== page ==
You are here

why is there only €5 difference between the Rode M1 and M2?

All about the tools and techniques involved in capturing sound, in the studio or on location.

why is there only €5 difference between the Rode M1 and M2?

Postby dfira » Sun Nov 22, 2020 9:28 pm

The M1 is a dynamic, and M2 is a condenser. I'm pretty sure the M2 sounds a bit nicer than the M1 also. So why would anyone buy the M1 if the M2 is only €5 more???

As a side, i can get the M1 second hand for €55, whereas I'd have to get the M2 new at €85. Which would you get?
dfira
Poster
Posts: 27
Joined: Tue Nov 03, 2020 3:56 pm

Re: why is there only €5 difference between the Rode M1 and M2?

Postby Sam Spoons » Sun Nov 22, 2020 10:04 pm

Horses for courses, It's very likely your 'smooth' equals my 'dull' and my 'detailed' equals your 'harsh'. We all like different characteristics in a mic, FWIW I love capacitor mics for live vocals, they sound more natural and 'detailed' and are usually better for the styles I prefer (anything on the softer end of rock plus folk, jazz and acoustic music). I generally prefer more neutral, or even 'softer' sounding mics but for an upper-mid heavy, cut through a loud band sound I'd still choose a dynamic.
User avatar
Sam Spoons
Jedi Poster
Posts: 13885
Joined: Thu Jan 23, 2003 1:00 am
Location: Manchester UK
Finally taking this recording lark seriously (and recording my Gypsy Jazz CD)........

Re: why is there only €5 difference between the Rode M1 and M2?

Postby CS70 » Sun Nov 22, 2020 10:06 pm

No more nicer than yellow's nicer than blue?

Costs are all about the components you use, the manufacturing process you use, the volumes you build and budget to sell, and the market segmentation approach you use to try to maximize sales.

A crappy, noisy microphone which is hand made will cost much more than a pristine one which produced industrially in volumes.

As of the Rødes, the two seem to share lots of components (casing, grill etc) and probably the remaining internal differences sum up to quite similar costs given the sales forecast. But it could also be a marketing strategy. Nobody can know but the company product managers.
User avatar
CS70
Jedi Poster
Posts: 6468
Joined: Mon Nov 26, 2012 1:00 am
Location: Oslo, Norway
Silver Spoon - Check out our latest video and the FB page

Re: why is there only €5 difference between the Rode M1 and M2?

Postby dfira » Sun Nov 22, 2020 10:38 pm

I dare not argue with you, but detail is not another man's harsh. Some characteristics, such as clarity and detail, should be preferred by all. Besides, I'd rather have it and cut it in post, than not have it at all.

There are mics that have plenty detail in the higher freqs (think TLM103) but are not harsh sounding.

I.e that some frequencies are inherently harsh, i don't believe. It's how they are picked up by the mic that determines that.

What I mean to say by this is that i simply don't believe all differences (besides function) in mics are purely taste/cosmetic
dfira
Poster
Posts: 27
Joined: Tue Nov 03, 2020 3:56 pm

Re: why is there only €5 difference between the Rode M1 and M2?

Postby blinddrew » Sun Nov 22, 2020 10:43 pm

Dynamics and condensers are different tools for different jobs, it's not about which one is best.
User avatar
blinddrew
Jedi Poster
Posts: 11998
Joined: Sun Jul 05, 2015 12:00 am
Location: York
Ignore the post count, I have no idea what I'm doing...

Re: why is there only €5 difference between the Rode M1 and M2?

Postby Sam Spoons » Mon Nov 23, 2020 12:24 am

dfira wrote:I dare not argue with you, but detail is not another man's harsh. Some characteristics, such as clarity and detail, should be preferred by all. Besides, I'd rather have it and cut it in post, than not have it at all.

Argue away :thumbup: my point was that we all have different ideas about the sounds we want to hear.

There are mics that have plenty detail in the higher freqs (think TLM103) but are not harsh sounding.

a couple of random quotes from the GS forum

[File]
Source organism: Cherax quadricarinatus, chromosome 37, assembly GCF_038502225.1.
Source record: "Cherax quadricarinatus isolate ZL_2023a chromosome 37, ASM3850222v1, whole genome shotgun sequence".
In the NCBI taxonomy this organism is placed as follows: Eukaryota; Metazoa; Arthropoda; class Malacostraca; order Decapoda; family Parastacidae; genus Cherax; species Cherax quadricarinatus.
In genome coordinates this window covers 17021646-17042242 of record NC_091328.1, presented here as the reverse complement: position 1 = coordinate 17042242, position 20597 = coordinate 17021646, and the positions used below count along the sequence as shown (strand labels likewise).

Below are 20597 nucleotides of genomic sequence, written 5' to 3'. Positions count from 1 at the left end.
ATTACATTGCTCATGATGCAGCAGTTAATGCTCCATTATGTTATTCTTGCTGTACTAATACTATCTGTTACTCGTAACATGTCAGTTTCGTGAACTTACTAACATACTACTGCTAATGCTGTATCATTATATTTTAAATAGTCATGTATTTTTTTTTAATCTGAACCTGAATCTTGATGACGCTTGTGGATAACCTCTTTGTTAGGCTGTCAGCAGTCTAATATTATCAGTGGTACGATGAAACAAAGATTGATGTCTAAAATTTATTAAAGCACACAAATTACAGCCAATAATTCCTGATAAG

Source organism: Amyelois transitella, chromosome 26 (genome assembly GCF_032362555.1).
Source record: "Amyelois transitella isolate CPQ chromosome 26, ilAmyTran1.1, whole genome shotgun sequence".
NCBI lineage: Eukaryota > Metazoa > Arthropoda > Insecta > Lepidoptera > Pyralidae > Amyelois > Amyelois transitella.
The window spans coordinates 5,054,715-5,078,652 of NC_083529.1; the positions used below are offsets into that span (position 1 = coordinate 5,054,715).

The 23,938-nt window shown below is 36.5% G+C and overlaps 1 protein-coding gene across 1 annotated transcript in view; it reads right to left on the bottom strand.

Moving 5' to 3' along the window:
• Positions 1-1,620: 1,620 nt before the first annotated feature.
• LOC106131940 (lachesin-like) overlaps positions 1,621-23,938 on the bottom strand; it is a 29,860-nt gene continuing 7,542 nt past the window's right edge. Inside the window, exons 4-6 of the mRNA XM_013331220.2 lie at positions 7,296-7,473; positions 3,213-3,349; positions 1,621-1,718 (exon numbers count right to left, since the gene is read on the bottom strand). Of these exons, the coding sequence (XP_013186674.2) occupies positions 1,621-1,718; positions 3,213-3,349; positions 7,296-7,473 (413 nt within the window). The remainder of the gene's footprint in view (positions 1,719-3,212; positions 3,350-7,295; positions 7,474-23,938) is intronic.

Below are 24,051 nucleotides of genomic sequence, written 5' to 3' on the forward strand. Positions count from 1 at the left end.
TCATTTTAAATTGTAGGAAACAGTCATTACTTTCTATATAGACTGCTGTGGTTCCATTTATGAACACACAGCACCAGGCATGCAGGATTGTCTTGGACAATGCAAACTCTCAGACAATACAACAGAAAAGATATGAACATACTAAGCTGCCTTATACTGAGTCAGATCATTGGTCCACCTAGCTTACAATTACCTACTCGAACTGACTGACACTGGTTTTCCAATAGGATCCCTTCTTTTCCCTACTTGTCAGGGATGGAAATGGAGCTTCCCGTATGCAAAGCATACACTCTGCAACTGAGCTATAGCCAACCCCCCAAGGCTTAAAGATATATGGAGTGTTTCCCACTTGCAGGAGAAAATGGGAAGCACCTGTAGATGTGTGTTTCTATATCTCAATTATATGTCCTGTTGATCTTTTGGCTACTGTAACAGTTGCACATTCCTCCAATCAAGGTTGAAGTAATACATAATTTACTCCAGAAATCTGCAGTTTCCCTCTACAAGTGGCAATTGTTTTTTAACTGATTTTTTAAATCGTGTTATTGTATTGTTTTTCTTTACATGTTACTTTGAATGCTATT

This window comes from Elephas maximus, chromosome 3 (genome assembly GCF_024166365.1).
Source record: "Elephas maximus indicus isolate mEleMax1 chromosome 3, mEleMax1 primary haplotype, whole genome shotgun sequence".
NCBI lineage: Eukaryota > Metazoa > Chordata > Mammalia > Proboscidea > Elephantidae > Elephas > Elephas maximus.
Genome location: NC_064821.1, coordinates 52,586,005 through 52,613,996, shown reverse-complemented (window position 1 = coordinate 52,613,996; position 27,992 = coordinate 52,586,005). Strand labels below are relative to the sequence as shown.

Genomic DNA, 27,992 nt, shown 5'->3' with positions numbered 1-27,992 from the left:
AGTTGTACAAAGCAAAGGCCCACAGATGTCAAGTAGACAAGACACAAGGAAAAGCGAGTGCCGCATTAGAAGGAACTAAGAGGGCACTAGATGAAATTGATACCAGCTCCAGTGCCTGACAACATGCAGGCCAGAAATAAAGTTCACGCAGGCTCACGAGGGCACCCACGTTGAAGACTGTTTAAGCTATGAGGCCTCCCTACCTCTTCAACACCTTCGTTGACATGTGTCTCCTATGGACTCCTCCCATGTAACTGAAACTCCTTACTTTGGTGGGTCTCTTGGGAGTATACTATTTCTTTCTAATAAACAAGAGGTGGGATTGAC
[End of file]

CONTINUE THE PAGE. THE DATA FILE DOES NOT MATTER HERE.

gearsluts forum wrote:I feel the TLM103 is a bit harsh. I guess that is indeed the most common complaint about the 103.

gearsluts forum wrote:the 103 is harsh and dark, once you try the 87 you won't go back to the 103 for vocals anymore....compare vocal tracks the 103 will sound like a veil is between the spkrs and your ears muffling the high end.

It's all subjective...

I.e that some frequencies are inherently harsh, i don't believe. It's how they are picked up by the mic that determines that.

There may not be specific frequencies that are inherently harsh but there certainly are combinations of frequencies or particular sounds/instruments that are harsh

What I mean to say by this is that i simply don't believe all differences (besides function) in mics are purely taste/cosmetic

No but IMO many are, again we see things differently.
User avatar
Sam Spoons
Jedi Poster
Posts: 13885
Joined: Thu Jan 23, 2003 1:00 am
Location: Manchester UK
Finally taking this recording lark seriously (and recording my Gypsy Jazz CD)........

Re: why is there only €5 difference between the Rode M1 and M2?

Postby Hugh Robjohns » Mon Nov 23, 2020 12:48 am

dfira wrote: I'm pretty sure the M2 sounds a bit nicer than the M1 also. So why would anyone buy the M1 if the M2 is only €5

'Nicer' is obviously subjective and context-dependent. The M1 and M2 are very different beasts. One is cardioid, the other is hypercardioid. One has a pronounced presence boost, the other is more moderate. One has a much greater sensitivity than the other. One needs phantom power and the other doesn't...

So they sound different. They place different requirements on the preamp/mixer, and on the stage monitoring. ...and so on....
User avatar
Hugh Robjohns
Moderator
Posts: 28997
Joined: Fri Jul 25, 2003 12:00 am
Location: Worcestershire, UK
Technical Editor, Sound On Sound

Re: why is there only €5 difference between the Rode M1 and M2?

Postby CS70 » Mon Nov 23, 2020 1:01 am

dfira wrote:I dare not argue with you, but detail is not another man's harsh. Some characteristics, such as clarity and detail, should be preferred by all. Besides, I'd rather have it and cut it in post, than not have it at all.

There are mics that have plenty detail in the higher freqs (think TLM103) but are not harsh sounding.

I.e that some frequencies are inherently harsh, i don't believe. It's how they are picked up by the mic that determines that.

What I mean to say by this is that i simply don't believe all differences (besides function) in mics are purely taste/cosmetic

I find that there's often a bit fuzzyness around what a microphone frequency response is and what is not, and why mics are different.

Thing is, there's a sound source in a room. The sound itself can be harsh and ugly (say someone nailing a blackboard) or not (say Aretha doing her thing). The room changes the sound a little and that's the sound that reaches the capsule.